ALMOKA Coffee House is slated to fill a former Jimmy John’s at 753 Highgrove Place in Rockford. Owner Hussain Abdulhafedh hopes to open by fall. (Photo by Kevin Haas/Rock River Current)
By Kevin Haas
Rock River Current
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ROCKFORD — A new business centered around gourmet Yemeni coffee and pastries is coming to the city this fall.

Local entrepreneur Hussain Abdulhafedh, who was born in Rockford to Yemeni parents, is preparing to open ALMOKA Coffee House at 753 Highgrove Place. He finalized a lease with First Midwest Group this week and is remodeling the former Jimmy John’s space off Perryville Road for his new business.

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The 35-year-old businessman, who is known to friends by a shortened version of his name Hussain Abdul, was inspired by seeing Yemeni coffee businesses such as Qahwah House, Qamaria Yemeni Coffee Co. and Haraz Coffee House catch on in Michigan and other parts of the country.

He wants Rockford to experience Yemeni drinks and desserts, too.

“This is the first of its kind in the community,” he said. “I feel like this is an opportunity for me to bring something to market first in my community before anybody else steps foot in my neighborhood.”

Abdul was raised in Belvidere, where lives now with his wife, Rasha, and their three children ages 6, 4 and 2. The 2006 Belvidere High School graduate was working as a team leader at Stellantis before being laid off when the Belvidere Assembly Plant was idled last year. He has worked for the company for about 16 years, and decided to launch a new business while waiting for the plant to reopen.

“I didn’t want to sit by and do nothing. I looked at it as an opportunity,” said Abdul, who also runs GreenCity Lawn Maintenance. “I told myself that I wanted to take advantage of this time given to me to open another a business.”

ALMOKA Coffee House
This rendering shows the vision for ALMOKA Coffee House, 753 Highgrove Place, after renovations are complete this fall. (Image provided by Hussain Abdulhafedh)

The name ALMOKA is derived from Mocha, Yemen. The mocha coffee bean is originally from Yemen, and it’s harvested from the coffea arabica plant species that is native to the country.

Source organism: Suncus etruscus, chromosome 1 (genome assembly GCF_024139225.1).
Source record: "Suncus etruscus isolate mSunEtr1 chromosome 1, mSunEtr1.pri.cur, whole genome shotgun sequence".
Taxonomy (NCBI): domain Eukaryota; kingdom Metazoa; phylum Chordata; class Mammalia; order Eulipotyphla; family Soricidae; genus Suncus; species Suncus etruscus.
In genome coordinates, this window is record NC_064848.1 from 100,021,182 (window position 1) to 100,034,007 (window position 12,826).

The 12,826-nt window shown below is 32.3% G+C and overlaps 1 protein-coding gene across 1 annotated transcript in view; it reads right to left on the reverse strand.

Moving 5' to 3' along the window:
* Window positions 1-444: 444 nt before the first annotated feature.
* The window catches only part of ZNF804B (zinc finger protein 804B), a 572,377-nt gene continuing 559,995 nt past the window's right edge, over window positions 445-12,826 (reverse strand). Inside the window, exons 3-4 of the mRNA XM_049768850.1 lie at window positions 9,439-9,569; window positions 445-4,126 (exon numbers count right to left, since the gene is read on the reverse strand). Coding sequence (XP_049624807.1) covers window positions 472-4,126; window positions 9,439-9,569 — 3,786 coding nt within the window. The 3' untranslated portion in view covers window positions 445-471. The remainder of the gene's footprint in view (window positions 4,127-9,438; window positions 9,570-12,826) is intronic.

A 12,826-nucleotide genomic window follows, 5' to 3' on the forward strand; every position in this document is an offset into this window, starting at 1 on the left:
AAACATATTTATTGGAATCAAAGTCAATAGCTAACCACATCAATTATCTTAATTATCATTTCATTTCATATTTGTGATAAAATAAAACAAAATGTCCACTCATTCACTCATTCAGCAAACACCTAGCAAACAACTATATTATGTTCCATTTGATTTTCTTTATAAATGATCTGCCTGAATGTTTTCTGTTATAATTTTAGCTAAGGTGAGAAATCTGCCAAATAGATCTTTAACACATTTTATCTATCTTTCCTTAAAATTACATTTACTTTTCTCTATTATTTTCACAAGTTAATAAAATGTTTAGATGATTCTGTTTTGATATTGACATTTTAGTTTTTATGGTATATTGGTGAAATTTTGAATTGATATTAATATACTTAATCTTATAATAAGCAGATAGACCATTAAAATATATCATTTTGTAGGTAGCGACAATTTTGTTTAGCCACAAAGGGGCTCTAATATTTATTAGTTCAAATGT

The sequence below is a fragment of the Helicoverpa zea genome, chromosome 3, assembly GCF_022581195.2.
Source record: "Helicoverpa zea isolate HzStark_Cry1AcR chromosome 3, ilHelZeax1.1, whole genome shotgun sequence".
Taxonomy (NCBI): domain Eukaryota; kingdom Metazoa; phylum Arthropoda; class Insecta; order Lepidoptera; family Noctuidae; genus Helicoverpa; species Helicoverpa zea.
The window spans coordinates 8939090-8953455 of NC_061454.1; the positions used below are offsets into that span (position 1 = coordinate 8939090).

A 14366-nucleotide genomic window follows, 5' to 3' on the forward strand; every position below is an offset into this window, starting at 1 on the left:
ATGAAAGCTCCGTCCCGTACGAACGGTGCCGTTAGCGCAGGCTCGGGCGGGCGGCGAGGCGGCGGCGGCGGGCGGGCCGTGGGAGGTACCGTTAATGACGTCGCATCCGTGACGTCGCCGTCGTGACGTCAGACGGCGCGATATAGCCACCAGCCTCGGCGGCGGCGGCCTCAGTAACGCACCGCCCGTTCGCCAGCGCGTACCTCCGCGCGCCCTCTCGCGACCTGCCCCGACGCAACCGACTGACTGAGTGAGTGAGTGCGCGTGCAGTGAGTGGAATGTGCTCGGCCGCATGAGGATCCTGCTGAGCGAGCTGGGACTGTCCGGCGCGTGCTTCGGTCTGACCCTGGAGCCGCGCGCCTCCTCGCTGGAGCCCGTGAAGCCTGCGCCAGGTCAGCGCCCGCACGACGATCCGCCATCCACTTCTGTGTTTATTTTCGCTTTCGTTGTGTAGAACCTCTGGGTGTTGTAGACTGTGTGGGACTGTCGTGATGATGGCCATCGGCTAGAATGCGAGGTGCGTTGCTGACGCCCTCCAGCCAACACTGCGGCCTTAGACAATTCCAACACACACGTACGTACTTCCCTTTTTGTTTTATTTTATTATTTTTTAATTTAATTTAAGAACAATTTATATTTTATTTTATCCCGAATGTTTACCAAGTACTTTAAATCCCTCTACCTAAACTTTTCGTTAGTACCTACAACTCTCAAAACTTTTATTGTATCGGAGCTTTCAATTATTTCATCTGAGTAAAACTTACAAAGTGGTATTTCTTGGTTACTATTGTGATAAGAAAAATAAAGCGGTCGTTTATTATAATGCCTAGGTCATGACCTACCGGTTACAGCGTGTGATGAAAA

All of the single origin organic coffee that will be served here is grown by Yemeni coffee farmers, Abdul said. The coffee plants there are grown on terraces thousands of meters above sea level.

“If you look at some of the communities that are growing coffee in Yemen, you’ll see that their coffee plants are above the clouds,” he said. “Literally, this coffee is grown above clouds. That climate is the best climate for coffee.”

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Abdul has been roasting Yemen coffee beans and testing recipes from his home while he prepares for opening. He’s only been doing the work for a short time, but he said he’s been consumed with educating himself on the art of coffee making.

“If you came to my house right now and I made you a drink you would think I’ve been doing this forever,” he said. “I’m just so passionate and determined to educate myself in anything new I want to do.”

The shop will also serve a variety of pastries and desserts, and Abdul wants to serve a Yemeni breakfast with some of his own creations. For example, he said he’s been tinkering with a shakshuka souffle for the breakfast menu. Shakshuka is a classic Middle Eastern breakfast dish featuring poached eggs, peppers, tomatoes, onion and a variety of spices.

Abdul said he also wants to have some late-night hours where people can gather to hang out with a cup of coffee or tea.

“I want to create a cultural hub where people of all ethnicities, nationalities can feel comfortable,” he said. “Where they can have fun and meet new people.”

This article is by Kevin Haas. Email him at or follow him on X at @KevinMHaas or Instagram @thekevinhaas and Threads @thekevinhaas

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